Transcending Facts to Discover Knowledge
Too often elementary history education in America consists of only exposing students to who did what, where, and when in hopes they will remember and appreciate it. The common tools employed in this shortsighted approach to history consist of the textbook, trade books, and possibly a video that present the subject in a predigested form where historical thinking has been subtracted from the lesson and replaced with reading skills at best. Little evidence exists to prove the effectiveness of these instruction techniques, but they continue to be used. If student math skills were equal to their history skills, a call for improved strategies would have been made long ago. Think of how often "man on the street" interviews ask a history question just to hear the dumb answers people give. How did we come to the point of asking history questions for humor?
The pressure to prepare for state assessments in other subjects overcomes thoughts of implementing innovative techniques that will make history not just memorable but also a vital part of the curriculum. These tests are known to narrow the curriculum, usually at the expense of teaching history. In one study, teachers reported spending 30 minutes per week on social studies instruction while enfolding the subject into novel studies or skills instruction the remainder of the time. One teacher admitted covering social studies "superficially in order to cover the greatest amount of material in the shortest amount of time" (1). The reality of testing cannot be ignored, but ignoring history instruction overlooks a valuable test preparation tool.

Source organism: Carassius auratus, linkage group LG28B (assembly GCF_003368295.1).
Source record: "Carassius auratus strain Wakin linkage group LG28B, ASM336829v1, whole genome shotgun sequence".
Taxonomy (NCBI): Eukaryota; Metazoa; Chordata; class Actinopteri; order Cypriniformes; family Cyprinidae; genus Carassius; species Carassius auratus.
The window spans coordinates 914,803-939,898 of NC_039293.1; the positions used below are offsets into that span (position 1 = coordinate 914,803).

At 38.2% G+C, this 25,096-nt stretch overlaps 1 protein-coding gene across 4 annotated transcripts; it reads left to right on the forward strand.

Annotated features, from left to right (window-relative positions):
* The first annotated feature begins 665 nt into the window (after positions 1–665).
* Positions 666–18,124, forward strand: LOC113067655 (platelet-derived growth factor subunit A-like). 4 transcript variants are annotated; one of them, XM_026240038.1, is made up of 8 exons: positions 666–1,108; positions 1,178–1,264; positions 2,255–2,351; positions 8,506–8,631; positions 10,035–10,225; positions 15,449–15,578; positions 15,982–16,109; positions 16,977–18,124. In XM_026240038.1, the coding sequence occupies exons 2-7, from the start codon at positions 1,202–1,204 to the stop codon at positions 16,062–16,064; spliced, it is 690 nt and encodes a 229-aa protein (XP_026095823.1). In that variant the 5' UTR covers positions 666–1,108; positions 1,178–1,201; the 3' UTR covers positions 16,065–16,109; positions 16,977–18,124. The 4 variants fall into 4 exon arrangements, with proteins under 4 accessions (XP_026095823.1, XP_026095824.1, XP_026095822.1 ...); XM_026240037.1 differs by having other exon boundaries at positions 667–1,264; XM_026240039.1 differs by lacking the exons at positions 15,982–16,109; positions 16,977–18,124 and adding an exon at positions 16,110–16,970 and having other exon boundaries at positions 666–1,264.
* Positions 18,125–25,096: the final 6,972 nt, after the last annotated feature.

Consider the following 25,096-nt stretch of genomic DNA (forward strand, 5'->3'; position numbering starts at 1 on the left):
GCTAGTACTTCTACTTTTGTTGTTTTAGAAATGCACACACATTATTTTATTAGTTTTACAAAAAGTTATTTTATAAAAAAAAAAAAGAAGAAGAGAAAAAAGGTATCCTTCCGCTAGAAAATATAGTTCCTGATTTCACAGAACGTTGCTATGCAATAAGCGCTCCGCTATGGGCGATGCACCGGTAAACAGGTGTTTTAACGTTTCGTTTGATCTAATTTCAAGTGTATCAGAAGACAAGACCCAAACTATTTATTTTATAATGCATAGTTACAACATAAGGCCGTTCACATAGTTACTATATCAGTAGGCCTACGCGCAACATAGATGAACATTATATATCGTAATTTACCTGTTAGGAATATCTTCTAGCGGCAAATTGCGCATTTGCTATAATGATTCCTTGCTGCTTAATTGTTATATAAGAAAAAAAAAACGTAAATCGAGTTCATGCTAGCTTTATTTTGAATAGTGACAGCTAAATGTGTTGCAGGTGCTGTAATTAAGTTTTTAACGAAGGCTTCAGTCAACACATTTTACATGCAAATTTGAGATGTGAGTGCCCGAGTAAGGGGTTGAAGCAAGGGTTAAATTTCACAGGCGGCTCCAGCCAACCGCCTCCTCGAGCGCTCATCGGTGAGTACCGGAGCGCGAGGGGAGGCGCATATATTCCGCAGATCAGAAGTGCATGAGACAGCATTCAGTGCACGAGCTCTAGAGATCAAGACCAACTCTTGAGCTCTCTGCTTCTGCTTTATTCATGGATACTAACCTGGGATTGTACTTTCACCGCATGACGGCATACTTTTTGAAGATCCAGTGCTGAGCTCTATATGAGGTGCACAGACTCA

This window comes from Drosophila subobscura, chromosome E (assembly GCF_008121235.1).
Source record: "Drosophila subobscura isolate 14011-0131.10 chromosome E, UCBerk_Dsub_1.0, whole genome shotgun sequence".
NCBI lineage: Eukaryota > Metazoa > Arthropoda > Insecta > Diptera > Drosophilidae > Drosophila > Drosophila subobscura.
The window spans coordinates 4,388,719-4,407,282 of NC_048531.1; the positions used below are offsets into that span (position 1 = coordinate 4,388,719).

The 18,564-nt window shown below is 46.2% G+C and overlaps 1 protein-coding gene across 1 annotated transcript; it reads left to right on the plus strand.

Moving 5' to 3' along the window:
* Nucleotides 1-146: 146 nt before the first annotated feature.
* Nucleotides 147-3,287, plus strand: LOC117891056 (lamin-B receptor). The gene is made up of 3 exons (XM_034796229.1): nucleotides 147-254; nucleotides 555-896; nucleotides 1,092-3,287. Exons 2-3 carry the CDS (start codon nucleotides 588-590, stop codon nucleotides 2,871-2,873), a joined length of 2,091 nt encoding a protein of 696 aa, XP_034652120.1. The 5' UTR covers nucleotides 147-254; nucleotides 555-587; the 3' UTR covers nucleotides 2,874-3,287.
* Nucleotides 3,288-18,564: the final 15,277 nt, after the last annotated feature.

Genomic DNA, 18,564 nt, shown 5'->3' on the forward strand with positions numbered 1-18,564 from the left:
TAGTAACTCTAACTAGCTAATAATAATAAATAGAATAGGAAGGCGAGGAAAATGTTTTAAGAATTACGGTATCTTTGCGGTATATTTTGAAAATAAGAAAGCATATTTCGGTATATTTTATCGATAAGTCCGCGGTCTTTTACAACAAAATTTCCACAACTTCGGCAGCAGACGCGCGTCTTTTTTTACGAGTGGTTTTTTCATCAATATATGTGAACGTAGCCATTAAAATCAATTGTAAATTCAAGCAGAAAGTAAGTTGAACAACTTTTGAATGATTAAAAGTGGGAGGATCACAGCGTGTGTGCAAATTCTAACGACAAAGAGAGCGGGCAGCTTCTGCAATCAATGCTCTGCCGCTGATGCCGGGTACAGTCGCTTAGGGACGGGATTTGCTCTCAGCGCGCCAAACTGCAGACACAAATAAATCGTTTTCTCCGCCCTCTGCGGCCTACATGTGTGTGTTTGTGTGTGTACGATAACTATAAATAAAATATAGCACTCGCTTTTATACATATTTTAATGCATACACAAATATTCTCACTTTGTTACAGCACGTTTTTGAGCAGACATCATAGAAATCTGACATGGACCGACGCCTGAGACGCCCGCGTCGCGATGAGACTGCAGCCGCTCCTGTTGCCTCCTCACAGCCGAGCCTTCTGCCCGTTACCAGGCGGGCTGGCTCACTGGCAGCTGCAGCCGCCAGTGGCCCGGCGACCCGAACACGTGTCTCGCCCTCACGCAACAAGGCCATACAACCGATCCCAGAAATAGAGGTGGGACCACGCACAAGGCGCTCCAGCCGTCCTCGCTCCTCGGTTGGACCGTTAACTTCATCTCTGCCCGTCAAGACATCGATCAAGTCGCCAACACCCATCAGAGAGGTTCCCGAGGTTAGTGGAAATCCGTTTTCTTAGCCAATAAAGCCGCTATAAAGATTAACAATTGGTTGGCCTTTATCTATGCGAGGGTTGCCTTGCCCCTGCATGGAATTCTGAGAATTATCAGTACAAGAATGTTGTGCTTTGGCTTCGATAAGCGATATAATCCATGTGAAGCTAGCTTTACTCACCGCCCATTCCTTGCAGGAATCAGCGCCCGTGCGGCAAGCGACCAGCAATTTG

Elementary teachers work hard at their craft, but new ideas need to be considered when it comes to teaching history. If teachers and administrators understood that history involves skills such as investigating texts, objects, and images with questions, then the problem of replacing history lessons with more test preparation time would be solved. History instruction should be seen as something to be done rather than just something to remember.
The work of historians can be adapted to use in elementary schools as purported by Dr. Bruce Vansledright (2). For instance, in my state instead of focusing a lesson entirely on who fought at the Alamo and the events of those fateful 13 days, students should seek to understand why people would choose to fight against such dire odds and how the battle affected people who were not there. To do so students would have to consult multiple sources. The traditional textbook, trade book, and video formula augmented with a few visual and print primary sources would provide ample resources. In seeking their answers to these subjective questions students would learn the objective information through handling the information for an authentic purpose.
Students who are taught to interpret history instead of recalling it will have no trouble answering questions on a reading assessment. Furthermore, teaching students to write out their ideas in an expository form prepares them for writing tests. My students have done similar investigations and their findings have been exciting examples of "doing history." Their test results also show them to be well prepared without completing daily test preparation worksheets.
Driving history instruction with thought-provoking questions instead of lists of names, events, and stories to memorize gives purpose to learning the past. Most children do not have their curiosity peaked by the prepackaged stories in the textbook, but give them something to argue about and they will dig in. And if they happen to be thinking critically while they do it, doesn't it make us all winners in the end?
2 B. Vansledright, "Can Ten-Year Olds Learn to Investigate History As Historians Do?," Organization of American Historians Newsletter August (2000).